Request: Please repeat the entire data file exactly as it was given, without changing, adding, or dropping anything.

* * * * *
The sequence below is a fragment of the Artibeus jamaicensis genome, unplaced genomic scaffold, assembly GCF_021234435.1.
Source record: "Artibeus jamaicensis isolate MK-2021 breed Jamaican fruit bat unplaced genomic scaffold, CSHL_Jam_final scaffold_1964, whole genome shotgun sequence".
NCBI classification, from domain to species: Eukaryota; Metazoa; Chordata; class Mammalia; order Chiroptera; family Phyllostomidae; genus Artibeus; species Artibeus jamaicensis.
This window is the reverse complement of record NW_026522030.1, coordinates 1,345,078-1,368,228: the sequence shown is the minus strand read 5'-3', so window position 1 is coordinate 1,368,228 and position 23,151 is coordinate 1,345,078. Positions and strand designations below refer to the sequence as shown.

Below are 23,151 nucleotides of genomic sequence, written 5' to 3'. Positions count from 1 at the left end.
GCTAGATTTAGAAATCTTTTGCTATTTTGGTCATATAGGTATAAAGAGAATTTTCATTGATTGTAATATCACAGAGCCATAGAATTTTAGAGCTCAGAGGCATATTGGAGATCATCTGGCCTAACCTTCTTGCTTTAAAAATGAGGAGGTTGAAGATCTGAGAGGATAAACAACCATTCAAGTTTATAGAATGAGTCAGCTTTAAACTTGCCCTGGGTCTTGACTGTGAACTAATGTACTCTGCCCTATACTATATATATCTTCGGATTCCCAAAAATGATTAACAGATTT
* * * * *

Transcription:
The sequence below is a fragment of the Artibeus jamaicensis genome, unplaced genomic scaffold, assembly GCF_021234435.1.
Source record: "Artibeus jamaicensis isolate MK-2021 breed Jamaican fruit bat unplaced genomic scaffold, CSHL_Jam_final scaffold_1964, whole genome shotgun sequence".
NCBI classification, from domain to species: Eukaryota; Metazoa; Chordata; class Mammalia; order Chiroptera; family Phyllostomidae; genus Artibeus; species Artibeus jamaicensis.
This window is the reverse complement of record NW_026522030.1, coordinates 1,345,078-1,368,228: the sequence shown is the minus strand read 5'-3', so window position 1 is coordinate 1,368,228 and position 23,151 is coordinate 1,345,078. Positions and strand designations below refer to the sequence as shown.

Below are 23,151 nucleotides of genomic sequence, written 5' to 3'. Positions count from 1 at the left end.
GCTAGATTTAGAAATCTTTTGCTATTTTGGTCATATAGGTATAAAGAGAATTTTCATTGATTGTAATATCACAGAGCCATAGAATTTTAGAGCTCAGAGGCATATTGGAGATCATCTGGCCTAACCTTCTTGCTTTAAAAATGAGGAGGTTGAAGATCTGAGAGGATAAACAACCATTCAAGTTTATAGAATGAGTCAGCTTTAAACTTGCCCTGGGTCTTGACTGTGAACTAATGTACTCTGCCCTATACTATATATATCTTCGGATTCCCAAAAATGATTAACAGATTT